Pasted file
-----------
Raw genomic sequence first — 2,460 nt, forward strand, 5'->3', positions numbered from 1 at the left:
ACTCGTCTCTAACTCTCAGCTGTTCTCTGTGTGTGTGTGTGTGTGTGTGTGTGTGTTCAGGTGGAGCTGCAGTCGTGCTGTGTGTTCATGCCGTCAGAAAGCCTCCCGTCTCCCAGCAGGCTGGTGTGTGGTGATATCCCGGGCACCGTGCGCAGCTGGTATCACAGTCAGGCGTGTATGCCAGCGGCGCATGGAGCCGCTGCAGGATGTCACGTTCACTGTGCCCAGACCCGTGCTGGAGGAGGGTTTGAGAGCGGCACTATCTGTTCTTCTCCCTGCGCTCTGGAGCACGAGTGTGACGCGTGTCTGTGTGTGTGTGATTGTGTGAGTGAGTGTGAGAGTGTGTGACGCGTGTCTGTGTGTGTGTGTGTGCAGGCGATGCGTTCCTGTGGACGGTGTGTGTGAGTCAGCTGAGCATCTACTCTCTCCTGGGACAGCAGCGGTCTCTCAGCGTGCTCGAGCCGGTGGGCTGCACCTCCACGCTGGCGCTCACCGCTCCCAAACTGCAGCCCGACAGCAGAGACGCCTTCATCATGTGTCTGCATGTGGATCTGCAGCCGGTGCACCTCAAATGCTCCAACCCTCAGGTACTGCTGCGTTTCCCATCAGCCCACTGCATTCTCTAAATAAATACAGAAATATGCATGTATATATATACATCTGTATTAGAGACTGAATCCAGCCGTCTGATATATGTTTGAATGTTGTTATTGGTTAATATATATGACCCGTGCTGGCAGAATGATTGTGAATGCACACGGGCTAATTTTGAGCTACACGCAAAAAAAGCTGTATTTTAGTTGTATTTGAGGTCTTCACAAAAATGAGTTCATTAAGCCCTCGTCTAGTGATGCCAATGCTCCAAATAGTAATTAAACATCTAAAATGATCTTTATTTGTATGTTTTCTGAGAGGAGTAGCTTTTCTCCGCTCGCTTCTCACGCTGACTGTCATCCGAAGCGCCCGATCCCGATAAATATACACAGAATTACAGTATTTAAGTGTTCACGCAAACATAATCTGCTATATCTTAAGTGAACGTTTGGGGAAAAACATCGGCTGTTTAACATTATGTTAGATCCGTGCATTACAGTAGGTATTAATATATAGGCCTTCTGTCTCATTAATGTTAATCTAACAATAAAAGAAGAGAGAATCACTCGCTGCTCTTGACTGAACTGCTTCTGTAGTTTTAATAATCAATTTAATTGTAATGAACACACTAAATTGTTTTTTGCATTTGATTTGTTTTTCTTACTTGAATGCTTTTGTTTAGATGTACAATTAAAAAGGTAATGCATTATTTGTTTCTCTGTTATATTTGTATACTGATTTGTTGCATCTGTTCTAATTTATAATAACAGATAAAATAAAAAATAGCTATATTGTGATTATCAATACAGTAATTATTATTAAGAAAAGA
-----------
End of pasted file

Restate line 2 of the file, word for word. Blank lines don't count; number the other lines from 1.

ACTCGTCTCTAACTCTCAGCTGTTCTCTGTGTGTGTGTGTGTGTGTGTGTGTGTGTTCAGGTGGAGCTGCAGTCGTGCTGTGTGTTCATGCCGTCAGAAAGCCTCCCGTCTCCCAGCAGGCTGGTGTGTGGTGATATCCCGGGCACCGTGCGCAGCTGGTATCACAGTCAGGCGTGTATGCCAGCGGCGCATGGAGCCGCTGCAGGATGTCACGTTCACTGTGCCCAGACCCGTGCTGGAGGAGGGTTTGAGAGCGGCACTATCTGTTCTTCTCCCTGCGCTCTGGAGCACGAGTGTGACGCGTGTCTGTGTGTGTGTGATTGTGTGAGTGAGTGTGAGAGTGTGTGACGCGTGTCTGTGTGTGTGTGTGTGCAGGCGATGCGTTCCTGTGGACGGTGTGTGTGAGTCAGCTGAGCATCTACTCTCTCCTGGGACAGCAGCGGTCTCTCAGCGTGCTCGAGCCGGTGGGCTGCACCTCCACGCTGGCGCTCACCGCTCCCAAACTGCAGCCCGACAGCAGAGACGCCTTCATCATGTGTCTGCATGTGGATCTGCAGCCGGTGCACCTCAAATGCTCCAACCCTCAGGTACTGCTGCGTTTCCCATCAGCCCACTGCATTCTCTAAATAAATACAGAAATATGCATGTATATATATACATCTGTATTAGAGACTGAATCCAGCCGTCTGATATATGTTTGAATGTTGTTATTGGTTAATATATATGACCCGTGCTGGCAGAATGATTGTGAATGCACACGGGCTAATTTTGAGCTACACGCAAAAAAAGCTGTATTTTAGTTGTATTTGAGGTCTTCACAAAAATGAGTTCATTAAGCCCTCGTCTAGTGATGCCAATGCTCCAAATAGTAATTAAACATCTAAAATGATCTTTATTTGTATGTTTTCTGAGAGGAGTAGCTTTTCTCCGCTCGCTTCTCACGCTGACTGTCATCCGAAGCGCCCGATCCCGATAAATATACACAGAATTACAGTATTTAAGTGTTCACGCAAACATAATCTGCTATATCTTAAGTGAACGTTTGGGGAAAAACATCGGCTGTTTAACATTATGTTAGATCCGTGCATTACAGTAGGTATTAATATATAGGCCTTCTGTCTCATTAATGTTAATCTAACAATAAAAGAAGAGAGAATCACTCGCTGCTCTTGACTGAACTGCTTCTGTAGTTTTAATAATCAATTTAATTGTAATGAACACACTAAATTGTTTTTTGCATTTGATTTGTTTTTCTTACTTGAATGCTTTTGTTTAGATGTACAATTAAAAAGGTAATGCATTATTTGTTTCTCTGTTATATTTGTATACTGATTTGTTGCATCTGTTCTAATTTATAATAACAGATAAAATAAAAAATAGCTATATTGTGATTATCAATACAGTAATTATTATTAAGAAAAGA